The Future of Obamacare: Personal Change Still Needed
President Obama ran his first election for president on the premise of change, and with the passage of the Affordable Care Act (ACA), he achieved change.
While the ACA is a potentially good premise, poor execution, compounding taxes, employer responsibility, and the individual mandate only led to exactly what the business community and the insurance community knew would happen… a debacle; in fact, a multi-trillion-dollar debacle.
At the end of January 2017, 12.2 million people have enrolled in plans through the Health Insurance Marketplace and state marketplaces. According to a January 2017 Gallup Healthways poll, approximately 10.9% of Americans remained uninsured in the fourth quarter of 2016., In 2016, enrollment started out at 12.7 million as of March 31, 2016 and ended at 11.5 million people as of December 24, 2016, a 1.2-million enrollee decline., The enrollment decline in 2015 was more significant, from 11.67 million to 8.78 million over the year. Top reasons for the annual declines include: inability to verify citizenship or immigration status, perception of plans having little value due to extremely high deductibles, and dropping coverage after using services.
The ACA had great ideas, including: no preexisting conditions, no lifetime limits, preventative care for free, young adults staying on their parents’ plan until age 26…but, someone must pay for these ideas. There’s no such thing as free healthcare.
Changes to the health insurance business model didn’t work and continue not to work because they still haven’t hit the underlying cause for runaway health costs. Yes, you can point to fraud, waste, and abuse, and the pharmaceutical industry, as it tries to pass off huge increases in costs. These are all factors in the puzzle of affordable health care.
However, one fact the Affordable Care Act has not addressed is: What is in the mirror?
If everyone in this country looked in the mirror, we would see, as Dr. Steven Aldana says, “the culprit and the cure.” To quote Walt Kelly, creator of Pogo, “We have met the enemy and he is us.”
What is the cure? Sanity.
If we have the option to order as many McDonald’s Grand Macs, Starbucks Trenta drinks, 7-Eleven Big Gulps without limit, and if we expect insurance or social assistance will help us afford our poor lifestyle choices without consequences, then why change? From the CDC: “Obesity is common, serious and costly,” and 70.7% of adults age 20 years and over are overweight (37.9% of whom are obese)!
Let’s go for 100%, ye nation of strivers! We can get there! It’s only 29.3 more percentage points; it’s doable!
Should we all be hooked up to a machine, take another pill, have another surgery? How many dystopian movies and novels can you name with this as the end result of humanity?
No, those extreme interventions are for the things about which we cannot do anything. In America’s case, we can control our lifestyles and 75 percent of the cost of the healthcare that results. According to the Institute for HealthCare Consumerism as cited by National Association of Health Underwriters, lifestyle factors account for 70 percent of healthcare costs. Smoking alone costs employers $5,182 a year in healthcare costs and lost productivity. Type II diabetes can be managed and sometimes reversed with lifestyle interventions: diet, exercise, stress management.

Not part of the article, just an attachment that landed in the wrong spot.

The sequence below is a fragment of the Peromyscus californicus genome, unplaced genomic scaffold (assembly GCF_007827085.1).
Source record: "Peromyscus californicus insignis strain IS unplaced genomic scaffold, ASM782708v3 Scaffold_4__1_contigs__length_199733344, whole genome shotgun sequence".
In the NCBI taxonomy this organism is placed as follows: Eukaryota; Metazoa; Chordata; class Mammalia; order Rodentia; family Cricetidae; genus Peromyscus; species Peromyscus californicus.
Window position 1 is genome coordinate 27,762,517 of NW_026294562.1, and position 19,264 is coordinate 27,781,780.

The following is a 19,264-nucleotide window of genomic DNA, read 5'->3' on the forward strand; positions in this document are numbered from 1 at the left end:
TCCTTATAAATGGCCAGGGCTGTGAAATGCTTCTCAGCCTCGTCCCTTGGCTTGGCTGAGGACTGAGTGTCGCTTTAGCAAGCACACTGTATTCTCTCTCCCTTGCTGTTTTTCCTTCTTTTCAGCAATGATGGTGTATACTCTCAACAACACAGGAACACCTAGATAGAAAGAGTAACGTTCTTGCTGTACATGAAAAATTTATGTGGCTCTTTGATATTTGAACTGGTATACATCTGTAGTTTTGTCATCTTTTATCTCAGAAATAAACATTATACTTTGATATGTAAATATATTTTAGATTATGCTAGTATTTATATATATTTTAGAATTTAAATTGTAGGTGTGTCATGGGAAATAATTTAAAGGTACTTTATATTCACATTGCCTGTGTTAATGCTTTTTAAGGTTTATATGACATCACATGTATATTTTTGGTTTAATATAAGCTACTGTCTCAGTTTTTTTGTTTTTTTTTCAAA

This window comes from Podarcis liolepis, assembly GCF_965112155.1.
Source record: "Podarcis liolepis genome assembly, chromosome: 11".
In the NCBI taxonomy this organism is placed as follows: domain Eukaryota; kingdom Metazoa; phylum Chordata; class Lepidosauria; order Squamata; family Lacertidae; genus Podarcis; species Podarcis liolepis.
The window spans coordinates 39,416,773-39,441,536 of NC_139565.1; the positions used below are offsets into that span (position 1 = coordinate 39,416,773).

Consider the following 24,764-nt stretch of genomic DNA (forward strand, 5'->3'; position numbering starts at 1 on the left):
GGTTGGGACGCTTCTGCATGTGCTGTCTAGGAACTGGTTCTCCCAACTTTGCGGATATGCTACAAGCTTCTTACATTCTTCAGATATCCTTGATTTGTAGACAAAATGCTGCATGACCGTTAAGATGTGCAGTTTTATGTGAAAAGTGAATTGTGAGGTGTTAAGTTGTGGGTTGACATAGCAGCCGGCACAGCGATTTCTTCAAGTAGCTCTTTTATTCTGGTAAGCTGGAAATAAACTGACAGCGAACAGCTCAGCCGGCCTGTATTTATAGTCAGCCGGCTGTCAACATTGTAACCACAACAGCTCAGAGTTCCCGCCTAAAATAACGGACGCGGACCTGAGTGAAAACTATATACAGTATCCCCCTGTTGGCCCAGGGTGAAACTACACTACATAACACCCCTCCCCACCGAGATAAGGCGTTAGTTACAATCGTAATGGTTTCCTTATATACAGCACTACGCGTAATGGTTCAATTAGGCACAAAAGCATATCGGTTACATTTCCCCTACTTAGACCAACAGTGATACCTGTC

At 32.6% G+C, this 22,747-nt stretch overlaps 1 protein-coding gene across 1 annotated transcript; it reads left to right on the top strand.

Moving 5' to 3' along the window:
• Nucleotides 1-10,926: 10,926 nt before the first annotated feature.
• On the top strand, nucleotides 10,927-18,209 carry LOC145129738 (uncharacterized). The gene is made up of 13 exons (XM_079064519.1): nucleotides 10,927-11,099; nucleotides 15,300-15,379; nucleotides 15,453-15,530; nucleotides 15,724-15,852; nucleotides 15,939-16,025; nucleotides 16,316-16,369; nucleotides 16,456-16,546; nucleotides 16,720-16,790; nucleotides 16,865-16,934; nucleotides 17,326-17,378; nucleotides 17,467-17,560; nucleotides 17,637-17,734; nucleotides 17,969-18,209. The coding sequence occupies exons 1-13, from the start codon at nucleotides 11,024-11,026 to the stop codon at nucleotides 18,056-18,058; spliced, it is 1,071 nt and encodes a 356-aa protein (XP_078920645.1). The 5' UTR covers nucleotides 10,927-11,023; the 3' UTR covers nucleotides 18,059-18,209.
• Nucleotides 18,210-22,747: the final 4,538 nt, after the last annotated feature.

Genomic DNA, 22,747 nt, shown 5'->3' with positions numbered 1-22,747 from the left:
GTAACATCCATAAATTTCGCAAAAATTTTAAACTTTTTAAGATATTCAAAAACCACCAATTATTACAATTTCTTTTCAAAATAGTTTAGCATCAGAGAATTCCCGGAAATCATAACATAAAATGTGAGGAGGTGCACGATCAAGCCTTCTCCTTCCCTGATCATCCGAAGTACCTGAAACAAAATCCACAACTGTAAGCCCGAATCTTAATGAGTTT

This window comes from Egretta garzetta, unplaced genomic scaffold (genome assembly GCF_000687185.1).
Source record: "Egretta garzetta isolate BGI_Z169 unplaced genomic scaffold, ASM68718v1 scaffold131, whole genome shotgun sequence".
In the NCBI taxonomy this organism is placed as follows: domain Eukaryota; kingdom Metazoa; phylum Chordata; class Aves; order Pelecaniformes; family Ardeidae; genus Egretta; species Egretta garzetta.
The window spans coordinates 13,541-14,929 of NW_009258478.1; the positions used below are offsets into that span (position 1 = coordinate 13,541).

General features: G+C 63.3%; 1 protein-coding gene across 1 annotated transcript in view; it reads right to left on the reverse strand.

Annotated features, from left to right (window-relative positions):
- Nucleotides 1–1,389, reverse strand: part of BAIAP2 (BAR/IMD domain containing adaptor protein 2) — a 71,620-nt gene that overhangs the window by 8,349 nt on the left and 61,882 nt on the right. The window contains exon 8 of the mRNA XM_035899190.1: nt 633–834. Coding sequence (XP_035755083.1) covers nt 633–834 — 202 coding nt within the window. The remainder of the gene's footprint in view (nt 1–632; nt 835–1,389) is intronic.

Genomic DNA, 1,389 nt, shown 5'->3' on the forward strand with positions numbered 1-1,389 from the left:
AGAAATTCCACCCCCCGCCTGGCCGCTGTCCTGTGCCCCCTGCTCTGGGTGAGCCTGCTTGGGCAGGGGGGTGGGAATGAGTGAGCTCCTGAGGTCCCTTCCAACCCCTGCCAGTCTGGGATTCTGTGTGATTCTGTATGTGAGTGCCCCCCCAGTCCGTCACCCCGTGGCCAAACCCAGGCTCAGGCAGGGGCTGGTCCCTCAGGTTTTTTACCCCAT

The election was a surprise to everyone, given the pre-election media coverage. So now we have a trifecta: a Republican House, Senate, and President.
Should Obamacare be repealed and replaced? Every senator, congressional representative, business executive, and insurance wizard has their opinion on how to play with the minutiae of high-risk pools, age-rating, what parts of it to repeal, what parts of it to replace. But guess what, people: all of that doesn’t make a bit of difference on $3.35 trillion per year in national healthcare expenses. We are the problem!
America needs health guidelines, beyond coverage, costs, and eligibility information. If we’re going to insure hundreds of millions of people—through employer-sponsored insurance, the individual market, Medicare, Medicaid, and Tricare—then the rest is up to us!
Instead of looking at the Department of Veterans Affairs (VA) as this black hole, where you go to die or never be treated properly, what would happen if all healthcare in this country—military, government, private sector, social assistance—were driven off the same theory we in the health insurance industry call wellness or well-being?
Wellness is not just about the biggest loser. You never want to lose 15 lbs.; you’ll just find it again, believe me, I know. We need to elevate our society to become more aware and accountable citizens. If I speed at 100 mph, I’m aware I’m disobeying the posted speed limit. If I am caught by a police officer or a speed camera, I will be held accountable with traffic fines and raised car insurance premiums. In the long run, if I am responsible and practice better driving behavior over time, my premium will eventually decrease.